Say hello to your next travel destination! Belgium is a smaller country with a big personality. Before you pack your bags, there’s a few things you should know so you get the full Belgian experience.
Belgium is a country of chocolate, castles, and city sights. A perfect travel destination for slow travellers! Over 3,000+ castles are just waiting to be discovered. Seek out hidden gems in the less well known regions or plan an adventure in the city. Explore the museums, then relax with a glass of local beer at one of the many breweries.
It is also incredibly complex for such a small little country as it has 3 regions, 3 official languages and a whole lot of government.
Belgium is made up of three regions with their own unique quirks.
You’ve got Flanders in the north (Dutch speaking).
Walloon in the south (French speaking).
Brussels where you’ll see the capital (French).
Still, most Belgians speak English in the Dutch speaking and the Brussels capital region, so it’s not too difficult to say hi to the locals. The French-speaking Walloon side a bit less, but you should still be able to get around easily.
It’s easy to find adventure outdoors in Belgium! Go in the winter for a cross-country skiing trip in the beautiful Ardennes or simply look up at the summer sky to find adventure course bridges. Cycle through the trees or go off-road in the dunes.
No slow travel trip is complete without learning the culture. And Belgium has tons to discover. Check out tons of sights from refreshing outdoor open-air galleries to emotional museums on Belgium’s war history. Then, get a taste of Belgian culture by trying out the chocolate, local beer, and delicious frites.
Belgium is an interesting country to visit no matter the time of year. But there’s a few things to keep in mind when planning your slow travel trip. We’re letting you know when to avoid the tourist peak and the dates you need to know about.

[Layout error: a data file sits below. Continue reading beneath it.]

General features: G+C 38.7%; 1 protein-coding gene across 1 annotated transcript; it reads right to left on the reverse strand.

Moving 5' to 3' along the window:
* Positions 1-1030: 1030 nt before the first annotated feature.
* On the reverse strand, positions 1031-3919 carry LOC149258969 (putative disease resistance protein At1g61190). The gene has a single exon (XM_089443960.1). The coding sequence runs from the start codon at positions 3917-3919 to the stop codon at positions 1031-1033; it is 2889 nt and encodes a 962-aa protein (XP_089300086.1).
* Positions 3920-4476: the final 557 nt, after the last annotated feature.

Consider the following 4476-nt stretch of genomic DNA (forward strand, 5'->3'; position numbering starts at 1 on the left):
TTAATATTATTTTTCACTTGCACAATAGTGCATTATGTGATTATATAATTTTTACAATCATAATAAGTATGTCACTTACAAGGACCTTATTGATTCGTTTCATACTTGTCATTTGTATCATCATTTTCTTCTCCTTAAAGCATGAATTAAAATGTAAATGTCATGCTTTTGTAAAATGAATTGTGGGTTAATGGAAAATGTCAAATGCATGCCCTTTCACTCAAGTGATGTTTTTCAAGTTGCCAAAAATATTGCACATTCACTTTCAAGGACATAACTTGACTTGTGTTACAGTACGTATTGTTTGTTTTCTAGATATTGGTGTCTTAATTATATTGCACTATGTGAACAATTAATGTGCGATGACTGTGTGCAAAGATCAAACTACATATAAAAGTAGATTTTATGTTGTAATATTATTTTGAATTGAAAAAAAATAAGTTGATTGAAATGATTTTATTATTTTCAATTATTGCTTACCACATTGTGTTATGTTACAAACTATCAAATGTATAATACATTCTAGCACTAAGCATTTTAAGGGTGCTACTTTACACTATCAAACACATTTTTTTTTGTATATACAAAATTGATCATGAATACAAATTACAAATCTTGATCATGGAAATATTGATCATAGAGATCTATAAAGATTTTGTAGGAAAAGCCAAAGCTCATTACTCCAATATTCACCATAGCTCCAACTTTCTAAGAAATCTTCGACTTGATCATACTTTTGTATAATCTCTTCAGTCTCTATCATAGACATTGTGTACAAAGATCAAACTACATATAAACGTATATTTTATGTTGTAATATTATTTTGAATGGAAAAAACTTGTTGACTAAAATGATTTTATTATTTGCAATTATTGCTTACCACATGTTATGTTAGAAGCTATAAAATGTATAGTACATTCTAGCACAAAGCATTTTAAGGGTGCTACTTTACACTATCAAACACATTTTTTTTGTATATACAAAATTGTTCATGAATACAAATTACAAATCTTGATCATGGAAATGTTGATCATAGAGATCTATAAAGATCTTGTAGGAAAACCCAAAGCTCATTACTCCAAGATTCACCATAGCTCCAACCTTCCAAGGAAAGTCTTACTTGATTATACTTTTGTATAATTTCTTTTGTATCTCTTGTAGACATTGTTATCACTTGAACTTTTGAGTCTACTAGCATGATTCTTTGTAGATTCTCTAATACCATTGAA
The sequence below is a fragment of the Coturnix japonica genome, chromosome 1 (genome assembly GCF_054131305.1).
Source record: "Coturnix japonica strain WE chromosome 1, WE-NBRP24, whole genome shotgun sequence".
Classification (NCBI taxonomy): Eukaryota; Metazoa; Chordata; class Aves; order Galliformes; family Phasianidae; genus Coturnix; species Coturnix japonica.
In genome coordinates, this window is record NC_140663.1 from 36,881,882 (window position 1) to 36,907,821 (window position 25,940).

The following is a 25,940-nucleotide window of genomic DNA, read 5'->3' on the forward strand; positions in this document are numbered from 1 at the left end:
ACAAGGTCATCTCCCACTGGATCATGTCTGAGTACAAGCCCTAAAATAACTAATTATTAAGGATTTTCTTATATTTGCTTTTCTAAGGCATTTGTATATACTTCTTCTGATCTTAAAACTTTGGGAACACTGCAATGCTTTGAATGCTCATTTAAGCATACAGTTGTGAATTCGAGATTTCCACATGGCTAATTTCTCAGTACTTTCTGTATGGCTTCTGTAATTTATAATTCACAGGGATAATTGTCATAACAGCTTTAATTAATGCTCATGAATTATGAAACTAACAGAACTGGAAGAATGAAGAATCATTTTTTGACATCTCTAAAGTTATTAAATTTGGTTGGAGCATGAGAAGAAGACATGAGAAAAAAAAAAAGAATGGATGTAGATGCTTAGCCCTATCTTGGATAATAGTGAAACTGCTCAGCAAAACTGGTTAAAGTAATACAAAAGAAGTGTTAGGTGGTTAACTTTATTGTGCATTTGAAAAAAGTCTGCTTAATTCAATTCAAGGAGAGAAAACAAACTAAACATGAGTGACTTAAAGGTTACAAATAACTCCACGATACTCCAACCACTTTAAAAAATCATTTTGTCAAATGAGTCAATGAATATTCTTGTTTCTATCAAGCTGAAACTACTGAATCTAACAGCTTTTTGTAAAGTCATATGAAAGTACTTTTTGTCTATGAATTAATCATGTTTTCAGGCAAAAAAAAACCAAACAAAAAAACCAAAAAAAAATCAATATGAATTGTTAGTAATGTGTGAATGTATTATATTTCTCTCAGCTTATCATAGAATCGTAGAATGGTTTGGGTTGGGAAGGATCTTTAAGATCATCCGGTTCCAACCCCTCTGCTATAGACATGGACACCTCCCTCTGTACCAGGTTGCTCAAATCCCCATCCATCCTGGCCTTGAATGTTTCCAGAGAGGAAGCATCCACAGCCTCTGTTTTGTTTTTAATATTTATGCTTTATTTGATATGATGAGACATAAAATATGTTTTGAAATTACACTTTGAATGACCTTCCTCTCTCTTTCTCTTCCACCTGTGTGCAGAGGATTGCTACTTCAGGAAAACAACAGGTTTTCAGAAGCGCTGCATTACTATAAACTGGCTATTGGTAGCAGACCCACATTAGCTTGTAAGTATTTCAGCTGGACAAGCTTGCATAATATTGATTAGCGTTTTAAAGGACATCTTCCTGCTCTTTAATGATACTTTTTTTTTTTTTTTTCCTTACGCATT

Belgium has mild weather. Bring some jumpers for the winter and get those cute summer dresses ready. In the summer, you’re looking at a mild average of 22 c (about 72 f). Rainy and cloudy days are common throughout the year though. As for snow in winter, it’s not guaranteed unless you’re in the Ardennes.
Belgium is a multilingual country. Flemish - the Belgian dialect of Dutch - is the most commonly spoken language (about 60%), followed by Walloon - the Belgian French dialect (40%) and German (1%). English is spoken too, but you’ll get a deeper connection with the locals and the culture by trying out the language of the region. We’re giving you the basics of Flemish Dutch and Walloon French to help you get around!
In the southern part of Belgium, you’ll be hearing French. Head over to the north (aka Flanders) to meet Dutch speakers. While a tiny fraction of the east (Eupen, St Vith and Malmedy) speak German, it’s not that common. Brussels is even more of a mix with French, English and Dutch being used often.
Ready to try out another language? Stick to Dutch in the northern part of the country and French in the south.
Dutch is said to be one of the easier languages to learn for English-natives. For French and German speakers, you should be able to pick up phrases and some words pretty quickly as the languages can be similar.
All the practical info you need to know about travelling to Belgium!
Major Airports for international flights are near Brussels, Zaventem being the main one and Charleroi being the low-budget one. There are others in Antwerp, Liege, Ostend but with limited flights.
All major towns have train stations. Smaller towns might have one too or at least a bus stop.
Getting to Belgium via the bus or coach is a super affordable option.
There are no toll roads and roads are generally smooth. You’ll probably run into traffic in the city and some language confusion further out from Brussels, as road signs can be Dutch or French. Fuel is more pricey than other countries, but you don’t have to drive long distances. For convenience and harder to reach locations, renting a car is a good option too.
Belgium has a well connected public transport system. You can stick to the trains, buses and trams to get you around the cities. Brussels, Antwerp, Ghent and Charleroi all have a tram network too. Check out the city guides for detailed info!
Major cities have bike stands and many use a rental system “Velo”. Watch out for the big trunk roads in the big cities, though. Most travellers also take their bikes onto public transport. Get out into the countryside and you’ve got tons of cycling trails to choose from.
Electric rental scooter options are available in most major cities; Bird and Lime being the most widely available.
Going on foot is the easiest way to get around the cities. Use our map to find out what’s near you and walk or combine with the bus for an easy, hassle-free day out.